7.26.2010

Allison Reviews 9 States

Road Kitteh
This news is several weeks old now, and the 5-week span between then and now will have to be detailed in another post. But the 2500 mile (give or take a few) trek between Lacey, Washington and Miamisburg, Ohio began around 5pm on June 18th and ended around 4pm on June 22nd. The voyage boasted very little drama. The kids and the cat traveled like old pros with nary a "are we there yet?" to set my teeth on edge, which allowed me the chance to ponder a lot of things about this vast nation of ours along the way. Namely that between the coasts, there is a whole lot of open space in the U.S. of A. And if you happen to have the very dubious pleasure of being an AT&T subscriber and live in Eastern Washington, Idaho, Montana, Wyoming, South Dakota, Iowa, and most of central Illinois, Indiana, and the outskirts of western Ohio, you probably don't know what 3G (and in some cases even Edge) means.

Still, I'm going to give my own personal opinions and highlights on every state we drove through, because for all of their undeveloped "ruralness," they were each unique and had their own unexpected surprises.

Sunset over the cascades
1. (Eastern) Washington -- I lived 10 1/2 years in Olympia, but had never ventured further over the Cascades than the tiny town of Cle Elum for a wedding 9 years ago. Of course, just getting to I-90 proved a nightmare in and of itself. The twists of highways around the Auburn area make for some of the worst driving one could experience outside of LA rush hour. It got so bad that the longer I was forced to remain in Western, WA, the more I couldn't wait to say goodbye to it permanently. Not a good way to leave what has otherwise been a fine region to live. But once we hit the mountains, we were home free. It wouldn't occur to me until much later just how very home free we were. Still, Eastern, WA is quite beautiful and there is a good bit to see and do, like wind farms and a petrified forest. Major Impression: I wish I ventured East over the Cascades sooner, but I'll be back.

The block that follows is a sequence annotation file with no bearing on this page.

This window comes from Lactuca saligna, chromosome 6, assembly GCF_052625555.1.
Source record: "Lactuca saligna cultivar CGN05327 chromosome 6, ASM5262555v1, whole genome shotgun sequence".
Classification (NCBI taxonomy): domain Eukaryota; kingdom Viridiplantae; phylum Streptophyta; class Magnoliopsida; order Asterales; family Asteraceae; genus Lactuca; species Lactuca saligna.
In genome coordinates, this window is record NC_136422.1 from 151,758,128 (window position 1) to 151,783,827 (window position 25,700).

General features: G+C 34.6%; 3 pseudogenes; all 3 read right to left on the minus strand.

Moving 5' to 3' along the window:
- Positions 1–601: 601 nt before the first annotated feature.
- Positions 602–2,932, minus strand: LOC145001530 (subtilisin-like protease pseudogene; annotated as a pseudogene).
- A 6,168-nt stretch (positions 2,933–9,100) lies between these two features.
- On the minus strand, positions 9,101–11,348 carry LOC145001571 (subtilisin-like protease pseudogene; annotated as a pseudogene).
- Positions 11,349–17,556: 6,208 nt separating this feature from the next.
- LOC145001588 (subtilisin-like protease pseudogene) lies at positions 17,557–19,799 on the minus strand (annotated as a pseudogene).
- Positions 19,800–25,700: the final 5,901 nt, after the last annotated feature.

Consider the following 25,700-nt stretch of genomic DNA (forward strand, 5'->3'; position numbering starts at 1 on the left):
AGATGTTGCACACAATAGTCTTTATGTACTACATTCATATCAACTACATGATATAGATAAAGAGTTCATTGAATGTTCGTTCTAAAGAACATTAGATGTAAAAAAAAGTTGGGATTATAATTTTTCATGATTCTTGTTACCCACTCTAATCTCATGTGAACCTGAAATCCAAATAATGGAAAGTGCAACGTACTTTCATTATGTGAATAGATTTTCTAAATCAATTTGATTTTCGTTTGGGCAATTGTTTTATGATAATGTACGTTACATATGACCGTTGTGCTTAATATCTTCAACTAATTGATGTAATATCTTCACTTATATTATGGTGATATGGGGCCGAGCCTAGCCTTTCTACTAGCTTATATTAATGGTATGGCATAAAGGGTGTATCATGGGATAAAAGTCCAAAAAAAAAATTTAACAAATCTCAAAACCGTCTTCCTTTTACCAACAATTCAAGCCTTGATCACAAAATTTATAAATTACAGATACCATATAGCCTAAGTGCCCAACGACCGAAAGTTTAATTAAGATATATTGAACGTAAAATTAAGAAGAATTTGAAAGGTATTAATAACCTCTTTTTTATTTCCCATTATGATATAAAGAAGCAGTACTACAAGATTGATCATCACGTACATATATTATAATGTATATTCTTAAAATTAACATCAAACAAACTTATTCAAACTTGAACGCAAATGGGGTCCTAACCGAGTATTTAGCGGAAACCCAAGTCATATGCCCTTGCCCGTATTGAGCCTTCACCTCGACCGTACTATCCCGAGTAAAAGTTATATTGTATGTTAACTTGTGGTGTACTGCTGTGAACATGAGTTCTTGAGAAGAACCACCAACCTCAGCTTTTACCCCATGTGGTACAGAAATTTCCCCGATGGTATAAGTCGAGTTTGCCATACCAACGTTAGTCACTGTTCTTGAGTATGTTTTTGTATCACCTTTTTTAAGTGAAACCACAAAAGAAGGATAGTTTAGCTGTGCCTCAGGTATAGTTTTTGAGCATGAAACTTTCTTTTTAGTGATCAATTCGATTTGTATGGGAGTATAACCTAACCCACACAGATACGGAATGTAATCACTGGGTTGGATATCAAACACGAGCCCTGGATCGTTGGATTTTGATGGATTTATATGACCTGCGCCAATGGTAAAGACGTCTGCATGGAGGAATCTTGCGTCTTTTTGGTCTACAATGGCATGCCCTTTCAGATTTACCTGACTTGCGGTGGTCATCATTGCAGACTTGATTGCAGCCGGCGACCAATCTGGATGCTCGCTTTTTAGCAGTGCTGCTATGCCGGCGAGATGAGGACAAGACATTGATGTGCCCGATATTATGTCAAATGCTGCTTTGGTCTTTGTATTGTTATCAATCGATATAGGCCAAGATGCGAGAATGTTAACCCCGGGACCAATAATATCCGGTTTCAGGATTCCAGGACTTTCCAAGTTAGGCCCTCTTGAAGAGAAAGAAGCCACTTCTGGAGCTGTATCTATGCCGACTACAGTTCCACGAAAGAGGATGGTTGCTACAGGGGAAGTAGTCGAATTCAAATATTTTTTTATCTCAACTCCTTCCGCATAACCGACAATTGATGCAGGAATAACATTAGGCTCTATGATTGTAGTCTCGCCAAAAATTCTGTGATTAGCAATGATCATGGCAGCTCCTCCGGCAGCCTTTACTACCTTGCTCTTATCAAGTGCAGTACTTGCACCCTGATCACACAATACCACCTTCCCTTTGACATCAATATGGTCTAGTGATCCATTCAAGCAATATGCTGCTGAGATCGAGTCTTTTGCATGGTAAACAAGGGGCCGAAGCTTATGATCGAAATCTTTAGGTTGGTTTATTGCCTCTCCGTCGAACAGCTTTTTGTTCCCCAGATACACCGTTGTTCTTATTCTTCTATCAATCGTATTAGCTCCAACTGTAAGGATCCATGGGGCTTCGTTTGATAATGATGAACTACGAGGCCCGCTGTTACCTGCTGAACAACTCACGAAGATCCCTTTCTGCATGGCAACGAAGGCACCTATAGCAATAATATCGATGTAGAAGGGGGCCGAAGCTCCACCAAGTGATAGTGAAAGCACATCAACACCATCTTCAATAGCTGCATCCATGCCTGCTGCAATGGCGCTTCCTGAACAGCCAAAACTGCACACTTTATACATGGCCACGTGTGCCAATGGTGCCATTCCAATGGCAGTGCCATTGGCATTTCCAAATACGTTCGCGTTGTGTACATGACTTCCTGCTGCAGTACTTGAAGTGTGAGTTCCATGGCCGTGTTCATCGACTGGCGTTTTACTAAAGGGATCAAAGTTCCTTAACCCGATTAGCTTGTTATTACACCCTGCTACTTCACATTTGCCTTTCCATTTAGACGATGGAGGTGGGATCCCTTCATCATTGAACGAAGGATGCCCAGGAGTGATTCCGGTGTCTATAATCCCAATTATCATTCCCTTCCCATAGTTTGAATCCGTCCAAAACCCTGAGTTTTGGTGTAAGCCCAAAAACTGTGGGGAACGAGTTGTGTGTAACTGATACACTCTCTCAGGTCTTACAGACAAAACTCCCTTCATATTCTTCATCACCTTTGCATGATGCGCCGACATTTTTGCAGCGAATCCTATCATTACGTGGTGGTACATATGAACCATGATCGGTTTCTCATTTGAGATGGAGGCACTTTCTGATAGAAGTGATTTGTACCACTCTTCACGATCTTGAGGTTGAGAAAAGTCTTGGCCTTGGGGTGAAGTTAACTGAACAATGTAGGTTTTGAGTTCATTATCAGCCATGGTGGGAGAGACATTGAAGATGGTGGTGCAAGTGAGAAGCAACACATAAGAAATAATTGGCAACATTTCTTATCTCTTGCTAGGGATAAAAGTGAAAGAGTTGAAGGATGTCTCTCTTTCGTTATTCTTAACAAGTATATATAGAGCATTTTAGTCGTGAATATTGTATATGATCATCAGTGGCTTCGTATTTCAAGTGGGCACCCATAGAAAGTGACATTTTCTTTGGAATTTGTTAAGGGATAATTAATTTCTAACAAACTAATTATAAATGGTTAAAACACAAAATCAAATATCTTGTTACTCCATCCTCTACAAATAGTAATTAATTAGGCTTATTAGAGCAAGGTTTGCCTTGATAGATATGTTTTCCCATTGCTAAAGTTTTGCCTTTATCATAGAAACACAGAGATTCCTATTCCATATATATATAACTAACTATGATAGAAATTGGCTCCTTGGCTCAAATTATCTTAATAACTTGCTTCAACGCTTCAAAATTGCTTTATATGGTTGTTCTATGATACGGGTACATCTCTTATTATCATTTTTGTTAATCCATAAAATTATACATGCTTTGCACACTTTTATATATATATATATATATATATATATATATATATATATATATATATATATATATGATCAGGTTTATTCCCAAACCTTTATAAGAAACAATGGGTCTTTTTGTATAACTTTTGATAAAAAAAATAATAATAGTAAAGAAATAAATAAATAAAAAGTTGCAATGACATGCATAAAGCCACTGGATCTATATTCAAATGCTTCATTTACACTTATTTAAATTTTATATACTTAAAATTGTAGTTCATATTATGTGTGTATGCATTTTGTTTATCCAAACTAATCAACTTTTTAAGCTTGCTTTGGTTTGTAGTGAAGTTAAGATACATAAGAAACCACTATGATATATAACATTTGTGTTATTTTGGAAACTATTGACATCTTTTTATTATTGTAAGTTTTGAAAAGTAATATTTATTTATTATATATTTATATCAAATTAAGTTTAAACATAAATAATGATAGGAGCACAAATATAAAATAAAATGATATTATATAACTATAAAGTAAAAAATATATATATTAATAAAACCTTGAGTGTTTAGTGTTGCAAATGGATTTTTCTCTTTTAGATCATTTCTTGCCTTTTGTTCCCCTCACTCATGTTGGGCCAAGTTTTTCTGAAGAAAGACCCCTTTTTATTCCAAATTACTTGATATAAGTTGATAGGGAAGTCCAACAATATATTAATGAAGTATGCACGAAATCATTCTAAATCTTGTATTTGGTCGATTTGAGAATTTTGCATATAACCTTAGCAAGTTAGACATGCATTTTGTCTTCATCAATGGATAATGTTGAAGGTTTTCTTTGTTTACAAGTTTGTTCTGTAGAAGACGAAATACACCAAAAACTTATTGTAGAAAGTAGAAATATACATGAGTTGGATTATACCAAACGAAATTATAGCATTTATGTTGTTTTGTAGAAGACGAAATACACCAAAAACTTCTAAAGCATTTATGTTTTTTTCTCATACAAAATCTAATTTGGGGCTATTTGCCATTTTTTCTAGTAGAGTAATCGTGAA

2. Idaho -- Since we only drove through the tip of the state's panhandle, Idaho barely warrants an entry except to say that it had very pretty mountains. The only other memorable part of the drive was the sign for the small city of C'oeur D'Alene. That's because even long after we had crossed the border into Montana, that was the only major city posted on signs for hundreds of miles. And just so you know, C'oeur D'Alene could hardly be considered a "major" city. Major Impression: Beautiful scenery, but be especially grateful for any human contact you might make, because once you're in Montana, you won't be getting any.

The whole state's a prison...